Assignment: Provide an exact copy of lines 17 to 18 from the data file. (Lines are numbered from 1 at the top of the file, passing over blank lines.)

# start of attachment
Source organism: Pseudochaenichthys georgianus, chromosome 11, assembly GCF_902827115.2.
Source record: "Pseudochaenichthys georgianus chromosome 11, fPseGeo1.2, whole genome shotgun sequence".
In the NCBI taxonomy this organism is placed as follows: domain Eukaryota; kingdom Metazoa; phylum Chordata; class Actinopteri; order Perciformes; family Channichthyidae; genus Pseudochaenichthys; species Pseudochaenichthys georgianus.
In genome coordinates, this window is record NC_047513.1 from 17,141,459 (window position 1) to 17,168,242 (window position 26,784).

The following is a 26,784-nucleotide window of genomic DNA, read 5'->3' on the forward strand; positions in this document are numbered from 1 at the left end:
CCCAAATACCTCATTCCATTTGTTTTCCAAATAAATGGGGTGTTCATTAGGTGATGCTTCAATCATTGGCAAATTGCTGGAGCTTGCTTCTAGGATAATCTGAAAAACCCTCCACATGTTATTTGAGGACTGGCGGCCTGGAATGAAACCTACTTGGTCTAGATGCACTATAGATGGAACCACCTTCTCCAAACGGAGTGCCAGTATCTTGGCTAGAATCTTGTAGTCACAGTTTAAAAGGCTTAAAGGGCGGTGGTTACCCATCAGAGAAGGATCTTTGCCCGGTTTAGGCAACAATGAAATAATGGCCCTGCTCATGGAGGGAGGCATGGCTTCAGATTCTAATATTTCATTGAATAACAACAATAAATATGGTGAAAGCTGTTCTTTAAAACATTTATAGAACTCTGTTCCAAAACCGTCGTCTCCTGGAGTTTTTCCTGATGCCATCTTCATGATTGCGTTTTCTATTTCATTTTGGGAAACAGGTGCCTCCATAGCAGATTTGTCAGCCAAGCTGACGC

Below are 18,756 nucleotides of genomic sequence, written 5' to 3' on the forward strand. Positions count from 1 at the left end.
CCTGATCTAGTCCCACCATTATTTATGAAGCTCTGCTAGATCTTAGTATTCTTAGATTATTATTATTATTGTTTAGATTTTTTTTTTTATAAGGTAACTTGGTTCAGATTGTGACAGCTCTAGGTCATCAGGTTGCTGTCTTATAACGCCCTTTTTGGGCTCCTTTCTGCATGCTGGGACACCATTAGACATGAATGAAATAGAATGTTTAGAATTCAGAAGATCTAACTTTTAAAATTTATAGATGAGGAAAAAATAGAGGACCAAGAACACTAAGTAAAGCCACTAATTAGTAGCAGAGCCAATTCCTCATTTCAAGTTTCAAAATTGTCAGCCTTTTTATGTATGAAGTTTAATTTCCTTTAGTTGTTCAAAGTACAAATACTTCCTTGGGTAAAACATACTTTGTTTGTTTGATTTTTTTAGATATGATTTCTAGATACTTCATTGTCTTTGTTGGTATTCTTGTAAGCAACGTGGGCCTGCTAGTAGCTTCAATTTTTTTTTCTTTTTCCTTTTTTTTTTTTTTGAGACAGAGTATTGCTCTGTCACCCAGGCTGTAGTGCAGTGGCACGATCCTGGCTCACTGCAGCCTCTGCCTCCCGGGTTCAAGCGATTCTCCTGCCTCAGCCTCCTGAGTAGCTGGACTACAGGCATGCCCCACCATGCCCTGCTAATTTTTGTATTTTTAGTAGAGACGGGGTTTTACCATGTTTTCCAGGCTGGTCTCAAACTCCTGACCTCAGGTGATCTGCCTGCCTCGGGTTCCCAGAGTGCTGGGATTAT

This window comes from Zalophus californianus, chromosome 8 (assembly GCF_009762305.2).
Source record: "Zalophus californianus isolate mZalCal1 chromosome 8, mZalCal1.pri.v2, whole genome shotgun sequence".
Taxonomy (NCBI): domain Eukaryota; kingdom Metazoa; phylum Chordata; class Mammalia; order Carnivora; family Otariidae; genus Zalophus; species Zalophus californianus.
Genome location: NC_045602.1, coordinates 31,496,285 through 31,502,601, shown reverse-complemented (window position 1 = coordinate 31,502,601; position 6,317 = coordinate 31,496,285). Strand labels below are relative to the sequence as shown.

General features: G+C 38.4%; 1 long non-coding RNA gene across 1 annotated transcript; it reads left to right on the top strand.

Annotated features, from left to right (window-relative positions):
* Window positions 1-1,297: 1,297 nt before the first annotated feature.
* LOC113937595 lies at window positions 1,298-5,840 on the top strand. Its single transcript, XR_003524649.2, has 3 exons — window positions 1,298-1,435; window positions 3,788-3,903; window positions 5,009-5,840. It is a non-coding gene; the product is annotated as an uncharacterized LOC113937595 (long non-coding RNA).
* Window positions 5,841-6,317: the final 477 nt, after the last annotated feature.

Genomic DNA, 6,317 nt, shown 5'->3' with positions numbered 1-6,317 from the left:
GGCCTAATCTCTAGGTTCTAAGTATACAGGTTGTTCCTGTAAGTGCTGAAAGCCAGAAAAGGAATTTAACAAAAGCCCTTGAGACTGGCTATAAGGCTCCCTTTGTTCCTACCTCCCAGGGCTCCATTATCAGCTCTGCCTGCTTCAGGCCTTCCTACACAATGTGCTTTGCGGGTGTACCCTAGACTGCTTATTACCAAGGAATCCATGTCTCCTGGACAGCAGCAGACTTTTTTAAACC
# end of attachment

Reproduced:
* Window positions 5,841-6,317: the final 477 nt, after the last annotated feature.

Genomic DNA, 6,317 nt, shown 5'->3' with positions numbered 1-6,317 from the left: